Written by: Photographer and climber Jimmy Chin, expedition leader Conrad Anker, skier Ingrid Backstrom, and, well, you get the idea
Eddie Bauer’s Born Out There blog and Patagonia’s The Cleanest Line occupy the same niche—a company blog with first-person reports from sponsored athletes. Never Stop Exploring takes top honors because it combines two things: high quality multimedia from a huge stable of peak adventurers and a healthy service element for the reader at home. In November, a Know Boundaries snow safety video series went up shortly after Cedar Wright’s photos and lessons from climbing the Dragon’s Horns on Malaysia’s Tioman Island. The writing is raw and sometimes filled with tangents. There are week-long lulls between the posts. The pictures are sometimes laid out five in a row with no text or explanation. On any other site those characteristics would be negatives. On this blog, they work.
My life has been marked by the good fortune of adventure, travel and an intimate connection with the natural world. Growing up on eleven acres on the side of Black Mountain in the Sierra Nevada, I spent most of my time outside exploring and playing in the dirt. My dad took me on my first backpacking trip soon after my first steps, and I spent most summers sleeping on the back porch under the stars. Looking back I realize how formative and therapeutic this early connection with nature was, and it’s a large part of why I am a professional climber today. Unfortunately many teens in our growing urban centers, never get outdoors. In fact, with stars drowned out by the lights of the city, maybe they never get to marvel at the milky way! Surrounded by the influence of gangs, crime, drugs, and the often isolated reality of city existence, it’s easy to see how life can begin to feel hopeless for a young kid. So I’d like to encourage you to donate to Big City Mountaineers in the name of our climb. It’s tax deductible, and you’ll be donating hope to our younger generations.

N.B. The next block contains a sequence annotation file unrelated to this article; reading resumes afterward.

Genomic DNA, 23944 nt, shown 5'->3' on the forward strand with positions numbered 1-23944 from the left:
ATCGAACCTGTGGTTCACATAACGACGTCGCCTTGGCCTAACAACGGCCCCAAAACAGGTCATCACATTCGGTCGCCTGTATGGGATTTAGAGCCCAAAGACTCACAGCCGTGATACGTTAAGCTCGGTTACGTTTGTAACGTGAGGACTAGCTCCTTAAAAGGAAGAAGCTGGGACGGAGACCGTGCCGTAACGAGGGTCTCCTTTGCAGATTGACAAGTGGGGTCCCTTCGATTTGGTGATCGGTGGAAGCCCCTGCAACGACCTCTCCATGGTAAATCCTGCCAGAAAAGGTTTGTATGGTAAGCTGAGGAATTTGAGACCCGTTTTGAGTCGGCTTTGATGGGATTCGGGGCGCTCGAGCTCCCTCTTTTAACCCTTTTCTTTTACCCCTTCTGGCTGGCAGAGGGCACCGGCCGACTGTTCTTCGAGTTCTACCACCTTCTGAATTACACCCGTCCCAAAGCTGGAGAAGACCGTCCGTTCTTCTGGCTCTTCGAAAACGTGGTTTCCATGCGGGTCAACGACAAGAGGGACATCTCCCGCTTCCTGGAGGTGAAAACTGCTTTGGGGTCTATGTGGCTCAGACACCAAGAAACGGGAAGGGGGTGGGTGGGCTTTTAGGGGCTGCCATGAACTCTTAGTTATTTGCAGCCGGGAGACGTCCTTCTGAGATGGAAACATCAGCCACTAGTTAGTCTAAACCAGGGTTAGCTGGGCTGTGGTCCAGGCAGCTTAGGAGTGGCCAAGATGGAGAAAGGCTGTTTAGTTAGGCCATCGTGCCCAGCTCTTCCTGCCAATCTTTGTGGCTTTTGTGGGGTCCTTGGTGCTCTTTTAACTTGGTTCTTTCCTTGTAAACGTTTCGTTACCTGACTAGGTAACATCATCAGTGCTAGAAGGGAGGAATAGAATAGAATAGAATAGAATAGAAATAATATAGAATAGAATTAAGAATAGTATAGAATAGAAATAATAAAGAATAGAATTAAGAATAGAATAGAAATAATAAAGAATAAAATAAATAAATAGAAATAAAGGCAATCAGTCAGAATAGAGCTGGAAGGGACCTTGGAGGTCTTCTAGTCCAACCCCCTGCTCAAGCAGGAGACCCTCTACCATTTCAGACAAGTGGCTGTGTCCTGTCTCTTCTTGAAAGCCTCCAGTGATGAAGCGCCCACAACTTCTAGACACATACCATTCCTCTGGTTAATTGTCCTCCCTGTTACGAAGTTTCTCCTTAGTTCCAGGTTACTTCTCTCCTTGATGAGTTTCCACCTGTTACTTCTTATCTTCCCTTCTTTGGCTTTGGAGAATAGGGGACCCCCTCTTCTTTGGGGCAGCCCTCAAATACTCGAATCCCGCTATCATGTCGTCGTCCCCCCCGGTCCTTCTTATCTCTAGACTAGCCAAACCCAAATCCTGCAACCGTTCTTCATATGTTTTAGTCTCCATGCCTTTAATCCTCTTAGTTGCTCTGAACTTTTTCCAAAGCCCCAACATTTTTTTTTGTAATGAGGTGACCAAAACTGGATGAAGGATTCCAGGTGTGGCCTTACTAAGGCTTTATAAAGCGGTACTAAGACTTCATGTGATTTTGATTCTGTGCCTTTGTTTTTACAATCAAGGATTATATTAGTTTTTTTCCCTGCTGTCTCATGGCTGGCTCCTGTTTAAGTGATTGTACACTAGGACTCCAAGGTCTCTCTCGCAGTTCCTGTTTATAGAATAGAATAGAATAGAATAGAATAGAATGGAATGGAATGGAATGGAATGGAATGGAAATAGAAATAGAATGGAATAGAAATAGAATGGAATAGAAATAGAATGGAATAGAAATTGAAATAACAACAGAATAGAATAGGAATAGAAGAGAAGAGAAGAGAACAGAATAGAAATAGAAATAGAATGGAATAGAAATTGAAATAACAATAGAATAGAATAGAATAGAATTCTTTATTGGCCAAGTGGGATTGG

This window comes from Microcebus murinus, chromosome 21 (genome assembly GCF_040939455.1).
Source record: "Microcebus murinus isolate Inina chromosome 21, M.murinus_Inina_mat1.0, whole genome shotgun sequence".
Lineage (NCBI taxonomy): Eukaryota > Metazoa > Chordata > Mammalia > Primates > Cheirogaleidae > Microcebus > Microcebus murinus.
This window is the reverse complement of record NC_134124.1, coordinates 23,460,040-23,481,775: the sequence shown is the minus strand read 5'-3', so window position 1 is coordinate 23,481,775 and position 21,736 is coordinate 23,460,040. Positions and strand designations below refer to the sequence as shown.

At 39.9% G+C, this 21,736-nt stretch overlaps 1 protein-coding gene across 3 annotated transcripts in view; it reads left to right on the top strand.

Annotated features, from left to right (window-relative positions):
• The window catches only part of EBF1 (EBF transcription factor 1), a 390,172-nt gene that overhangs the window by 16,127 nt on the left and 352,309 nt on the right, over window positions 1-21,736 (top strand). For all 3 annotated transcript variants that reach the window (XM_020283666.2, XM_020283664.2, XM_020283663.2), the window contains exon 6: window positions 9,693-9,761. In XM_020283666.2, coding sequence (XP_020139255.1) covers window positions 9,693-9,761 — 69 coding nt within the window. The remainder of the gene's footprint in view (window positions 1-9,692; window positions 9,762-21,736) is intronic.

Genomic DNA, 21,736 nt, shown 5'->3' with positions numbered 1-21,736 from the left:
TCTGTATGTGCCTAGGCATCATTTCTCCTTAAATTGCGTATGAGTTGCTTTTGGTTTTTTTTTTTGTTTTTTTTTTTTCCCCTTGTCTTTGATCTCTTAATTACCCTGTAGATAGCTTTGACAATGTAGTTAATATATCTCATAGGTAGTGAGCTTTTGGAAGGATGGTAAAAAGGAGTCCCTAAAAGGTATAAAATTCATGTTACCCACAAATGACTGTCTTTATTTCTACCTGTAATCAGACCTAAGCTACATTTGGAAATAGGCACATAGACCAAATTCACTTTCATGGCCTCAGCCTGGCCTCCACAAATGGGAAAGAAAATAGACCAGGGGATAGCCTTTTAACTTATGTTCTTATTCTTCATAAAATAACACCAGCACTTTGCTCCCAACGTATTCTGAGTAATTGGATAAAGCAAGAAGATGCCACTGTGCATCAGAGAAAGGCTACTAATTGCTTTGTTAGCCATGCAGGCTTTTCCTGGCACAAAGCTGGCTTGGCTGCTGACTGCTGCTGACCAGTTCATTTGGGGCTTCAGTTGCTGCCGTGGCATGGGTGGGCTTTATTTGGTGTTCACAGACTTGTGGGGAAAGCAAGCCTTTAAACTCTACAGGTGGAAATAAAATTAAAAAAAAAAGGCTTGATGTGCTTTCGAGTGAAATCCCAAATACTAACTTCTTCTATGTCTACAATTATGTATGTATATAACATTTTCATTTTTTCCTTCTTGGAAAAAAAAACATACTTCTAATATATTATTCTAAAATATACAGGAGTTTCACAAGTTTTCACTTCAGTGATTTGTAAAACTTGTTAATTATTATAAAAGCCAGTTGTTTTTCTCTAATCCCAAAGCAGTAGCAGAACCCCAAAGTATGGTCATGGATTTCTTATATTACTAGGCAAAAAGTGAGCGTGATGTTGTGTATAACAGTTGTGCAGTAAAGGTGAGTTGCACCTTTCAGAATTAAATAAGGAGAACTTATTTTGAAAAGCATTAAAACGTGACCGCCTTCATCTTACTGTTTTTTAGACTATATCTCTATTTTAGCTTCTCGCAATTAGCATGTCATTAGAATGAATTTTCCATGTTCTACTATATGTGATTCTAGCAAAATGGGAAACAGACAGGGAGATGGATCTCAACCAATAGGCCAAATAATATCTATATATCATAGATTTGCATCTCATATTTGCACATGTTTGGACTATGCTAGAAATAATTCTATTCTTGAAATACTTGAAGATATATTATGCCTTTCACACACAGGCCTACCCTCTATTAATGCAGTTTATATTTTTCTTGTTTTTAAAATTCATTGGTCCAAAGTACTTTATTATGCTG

Read more at Never Stop Exploring
5. The Adventure Blog
News on the world’s biggest expeditions
Good for: Expedition updates
Written by: Austin, Texas-based blogger Kraig Becker, owner of the twitter handle @KungFuJedi
Though the blog contains gear reviews, book write-ups, and the occasional viral video, expedition updates anchor the site. Becker includes everything from announcements of coming climbs, to updates on a teen explorer’s round-the-world sail, to day-by-day details of a skier’s Antarctic. The posts are frequent (three to four a day) and delivered in an earnest voice that shows an appreciation for the athlete’s quest.
A team of American adventurers is preparing to take on the Arctic Ocean next year, and if successful in their venture, they will become the first group to row non-stop across that body of water. That aptly named Arctic Row 2012 is scheduled to get underway in July of next year, and if you’re looking for something to do next summer, maybe you can join the expedition.